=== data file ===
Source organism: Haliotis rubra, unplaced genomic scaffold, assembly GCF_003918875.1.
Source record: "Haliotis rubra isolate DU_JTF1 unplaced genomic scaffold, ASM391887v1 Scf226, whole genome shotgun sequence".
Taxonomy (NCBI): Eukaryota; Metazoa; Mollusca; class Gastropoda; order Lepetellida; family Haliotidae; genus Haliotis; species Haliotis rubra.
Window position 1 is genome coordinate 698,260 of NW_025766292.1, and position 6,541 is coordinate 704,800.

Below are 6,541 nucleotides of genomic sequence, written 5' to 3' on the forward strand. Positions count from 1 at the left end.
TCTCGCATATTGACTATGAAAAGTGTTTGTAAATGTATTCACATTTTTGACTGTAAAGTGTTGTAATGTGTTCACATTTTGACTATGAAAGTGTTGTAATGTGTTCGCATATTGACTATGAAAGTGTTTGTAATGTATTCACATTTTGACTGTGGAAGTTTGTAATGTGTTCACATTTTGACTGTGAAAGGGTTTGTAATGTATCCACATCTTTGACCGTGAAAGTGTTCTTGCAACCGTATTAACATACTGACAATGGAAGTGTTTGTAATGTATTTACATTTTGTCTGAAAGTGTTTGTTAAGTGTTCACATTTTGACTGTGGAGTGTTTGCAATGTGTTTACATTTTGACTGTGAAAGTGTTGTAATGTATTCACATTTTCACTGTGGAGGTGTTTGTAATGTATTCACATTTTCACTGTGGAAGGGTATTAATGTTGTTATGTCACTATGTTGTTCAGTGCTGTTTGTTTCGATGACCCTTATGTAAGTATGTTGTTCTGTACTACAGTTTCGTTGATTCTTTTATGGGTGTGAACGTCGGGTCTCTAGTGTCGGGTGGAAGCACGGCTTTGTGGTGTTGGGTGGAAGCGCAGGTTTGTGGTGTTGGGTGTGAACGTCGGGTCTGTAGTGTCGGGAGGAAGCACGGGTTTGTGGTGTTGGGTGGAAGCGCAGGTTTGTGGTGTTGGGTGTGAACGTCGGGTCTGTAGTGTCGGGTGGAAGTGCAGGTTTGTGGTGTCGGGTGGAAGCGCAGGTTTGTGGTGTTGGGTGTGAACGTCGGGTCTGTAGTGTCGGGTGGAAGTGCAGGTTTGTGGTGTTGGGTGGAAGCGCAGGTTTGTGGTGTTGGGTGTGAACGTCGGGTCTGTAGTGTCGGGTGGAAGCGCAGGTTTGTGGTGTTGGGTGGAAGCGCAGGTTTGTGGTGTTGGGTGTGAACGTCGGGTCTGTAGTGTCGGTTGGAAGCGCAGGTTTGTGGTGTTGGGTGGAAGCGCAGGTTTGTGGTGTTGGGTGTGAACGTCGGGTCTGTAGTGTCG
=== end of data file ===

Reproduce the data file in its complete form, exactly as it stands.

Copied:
Source organism: Haliotis rubra, unplaced genomic scaffold, assembly GCF_003918875.1.
Source record: "Haliotis rubra isolate DU_JTF1 unplaced genomic scaffold, ASM391887v1 Scf226, whole genome shotgun sequence".
Taxonomy (NCBI): Eukaryota; Metazoa; Mollusca; class Gastropoda; order Lepetellida; family Haliotidae; genus Haliotis; species Haliotis rubra.
Window position 1 is genome coordinate 698,260 of NW_025766292.1, and position 6,541 is coordinate 704,800.

Below are 6,541 nucleotides of genomic sequence, written 5' to 3' on the forward strand. Positions count from 1 at the left end.
TCTCGCATATTGACTATGAAAAGTGTTTGTAAATGTATTCACATTTTTGACTGTAAAGTGTTGTAATGTGTTCACATTTTGACTATGAAAGTGTTGTAATGTGTTCGCATATTGACTATGAAAGTGTTTGTAATGTATTCACATTTTGACTGTGGAAGTTTGTAATGTGTTCACATTTTGACTGTGAAAGGGTTTGTAATGTATCCACATCTTTGACCGTGAAAGTGTTCTTGCAACCGTATTAACATACTGACAATGGAAGTGTTTGTAATGTATTTACATTTTGTCTGAAAGTGTTTGTTAAGTGTTCACATTTTGACTGTGGAGTGTTTGCAATGTGTTTACATTTTGACTGTGAAAGTGTTGTAATGTATTCACATTTTCACTGTGGAGGTGTTTGTAATGTATTCACATTTTCACTGTGGAAGGGTATTAATGTTGTTATGTCACTATGTTGTTCAGTGCTGTTTGTTTCGATGACCCTTATGTAAGTATGTTGTTCTGTACTACAGTTTCGTTGATTCTTTTATGGGTGTGAACGTCGGGTCTCTAGTGTCGGGTGGAAGCACGGCTTTGTGGTGTTGGGTGGAAGCGCAGGTTTGTGGTGTTGGGTGTGAACGTCGGGTCTGTAGTGTCGGGAGGAAGCACGGGTTTGTGGTGTTGGGTGGAAGCGCAGGTTTGTGGTGTTGGGTGTGAACGTCGGGTCTGTAGTGTCGGGTGGAAGTGCAGGTTTGTGGTGTCGGGTGGAAGCGCAGGTTTGTGGTGTTGGGTGTGAACGTCGGGTCTGTAGTGTCGGGTGGAAGTGCAGGTTTGTGGTGTTGGGTGGAAGCGCAGGTTTGTGGTGTTGGGTGTGAACGTCGGGTCTGTAGTGTCGGGTGGAAGCGCAGGTTTGTGGTGTTGGGTGGAAGCGCAGGTTTGTGGTGTTGGGTGTGAACGTCGGGTCTGTAGTGTCGGTTGGAAGCGCAGGTTTGTGGTGTTGGGTGGAAGCGCAGGTTTGTGGTGTTGGGTGTGAACGTCGGGTCTGTAGTGTCG